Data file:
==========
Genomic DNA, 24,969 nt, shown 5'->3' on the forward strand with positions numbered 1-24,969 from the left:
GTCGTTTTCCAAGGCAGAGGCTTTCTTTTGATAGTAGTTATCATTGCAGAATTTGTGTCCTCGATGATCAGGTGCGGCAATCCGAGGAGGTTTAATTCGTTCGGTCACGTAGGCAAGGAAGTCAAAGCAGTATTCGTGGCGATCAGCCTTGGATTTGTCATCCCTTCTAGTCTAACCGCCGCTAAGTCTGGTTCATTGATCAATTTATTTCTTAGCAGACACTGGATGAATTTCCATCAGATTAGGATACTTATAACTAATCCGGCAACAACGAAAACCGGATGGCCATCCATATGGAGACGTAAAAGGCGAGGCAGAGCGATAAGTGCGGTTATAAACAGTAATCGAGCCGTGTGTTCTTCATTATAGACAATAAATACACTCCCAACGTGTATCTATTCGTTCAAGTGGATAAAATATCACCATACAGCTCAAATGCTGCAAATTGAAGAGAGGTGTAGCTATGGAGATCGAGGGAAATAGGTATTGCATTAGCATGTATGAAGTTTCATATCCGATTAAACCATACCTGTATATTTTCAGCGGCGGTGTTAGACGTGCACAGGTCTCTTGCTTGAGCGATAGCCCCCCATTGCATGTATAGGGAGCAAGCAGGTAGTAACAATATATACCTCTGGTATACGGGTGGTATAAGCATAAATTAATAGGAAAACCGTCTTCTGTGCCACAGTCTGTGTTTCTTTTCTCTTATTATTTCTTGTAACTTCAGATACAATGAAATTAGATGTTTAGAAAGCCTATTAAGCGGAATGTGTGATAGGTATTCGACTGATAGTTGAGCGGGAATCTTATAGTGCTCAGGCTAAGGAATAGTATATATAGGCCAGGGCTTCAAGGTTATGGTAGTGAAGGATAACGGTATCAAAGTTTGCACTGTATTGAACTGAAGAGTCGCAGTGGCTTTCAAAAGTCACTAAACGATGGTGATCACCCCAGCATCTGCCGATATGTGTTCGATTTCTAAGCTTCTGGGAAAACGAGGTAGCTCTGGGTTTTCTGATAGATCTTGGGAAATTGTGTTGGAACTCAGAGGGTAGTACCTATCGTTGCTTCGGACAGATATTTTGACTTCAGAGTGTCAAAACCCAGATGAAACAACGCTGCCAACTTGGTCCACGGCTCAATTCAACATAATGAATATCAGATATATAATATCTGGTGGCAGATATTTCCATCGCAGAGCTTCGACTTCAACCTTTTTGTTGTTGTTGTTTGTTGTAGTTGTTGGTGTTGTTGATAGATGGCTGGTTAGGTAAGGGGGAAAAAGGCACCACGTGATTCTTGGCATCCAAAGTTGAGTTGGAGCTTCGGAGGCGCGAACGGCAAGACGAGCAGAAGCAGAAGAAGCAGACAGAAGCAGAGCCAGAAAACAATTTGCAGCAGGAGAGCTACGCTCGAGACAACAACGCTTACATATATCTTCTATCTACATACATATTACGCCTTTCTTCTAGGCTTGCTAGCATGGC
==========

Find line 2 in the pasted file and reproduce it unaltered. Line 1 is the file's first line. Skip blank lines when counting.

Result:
GTCGTTTTCCAAGGCAGAGGCTTTCTTTTGATAGTAGTTATCATTGCAGAATTTGTGTCCTCGATGATCAGGTGCGGCAATCCGAGGAGGTTTAATTCGTTCGGTCACGTAGGCAAGGAAGTCAAAGCAGTATTCGTGGCGATCAGCCTTGGATTTGTCATCCCTTCTAGTCTAACCGCCGCTAAGTCTGGTTCATTGATCAATTTATTTCTTAGCAGACACTGGATGAATTTCCATCAGATTAGGATACTTATAACTAATCCGGCAACAACGAAAACCGGATGGCCATCCATATGGAGACGTAAAAGGCGAGGCAGAGCGATAAGTGCGGTTATAAACAGTAATCGAGCCGTGTGTTCTTCATTATAGACAATAAATACACTCCCAACGTGTATCTATTCGTTCAAGTGGATAAAATATCACCATACAGCTCAAATGCTGCAAATTGAAGAGAGGTGTAGCTATGGAGATCGAGGGAAATAGGTATTGCATTAGCATGTATGAAGTTTCATATCCGATTAAACCATACCTGTATATTTTCAGCGGCGGTGTTAGACGTGCACAGGTCTCTTGCTTGAGCGATAGCCCCCCATTGCATGTATAGGGAGCAAGCAGGTAGTAACAATATATACCTCTGGTATACGGGTGGTATAAGCATAAATTAATAGGAAAACCGTCTTCTGTGCCACAGTCTGTGTTTCTTTTCTCTTATTATTTCTTGTAACTTCAGATACAATGAAATTAGATGTTTAGAAAGCCTATTAAGCGGAATGTGTGATAGGTATTCGACTGATAGTTGAGCGGGAATCTTATAGTGCTCAGGCTAAGGAATAGTATATATAGGCCAGGGCTTCAAGGTTATGGTAGTGAAGGATAACGGTATCAAAGTTTGCACTGTATTGAACTGAAGAGTCGCAGTGGCTTTCAAAAGTCACTAAACGATGGTGATCACCCCAGCATCTGCCGATATGTGTTCGATTTCTAAGCTTCTGGGAAAACGAGGTAGCTCTGGGTTTTCTGATAGATCTTGGGAAATTGTGTTGGAACTCAGAGGGTAGTACCTATCGTTGCTTCGGACAGATATTTTGACTTCAGAGTGTCAAAACCCAGATGAAACAACGCTGCCAACTTGGTCCACGGCTCAATTCAACATAATGAATATCAGATATATAATATCTGGTGGCAGATATTTCCATCGCAGAGCTTCGACTTCAACCTTTTTGTTGTTGTTGTTTGTTGTAGTTGTTGGTGTTGTTGATAGATGGCTGGTTAGGTAAGGGGGAAAAAGGCACCACGTGATTCTTGGCATCCAAAGTTGAGTTGGAGCTTCGGAGGCGCGAACGGCAAGACGAGCAGAAGCAGAAGAAGCAGACAGAAGCAGAGCCAGAAAACAATTTGCAGCAGGAGAGCTACGCTCGAGACAACAACGCTTACATATATCTTCTATCTACATACATATTACGCCTTTCTTCTAGGCTTGCTAGCATGGC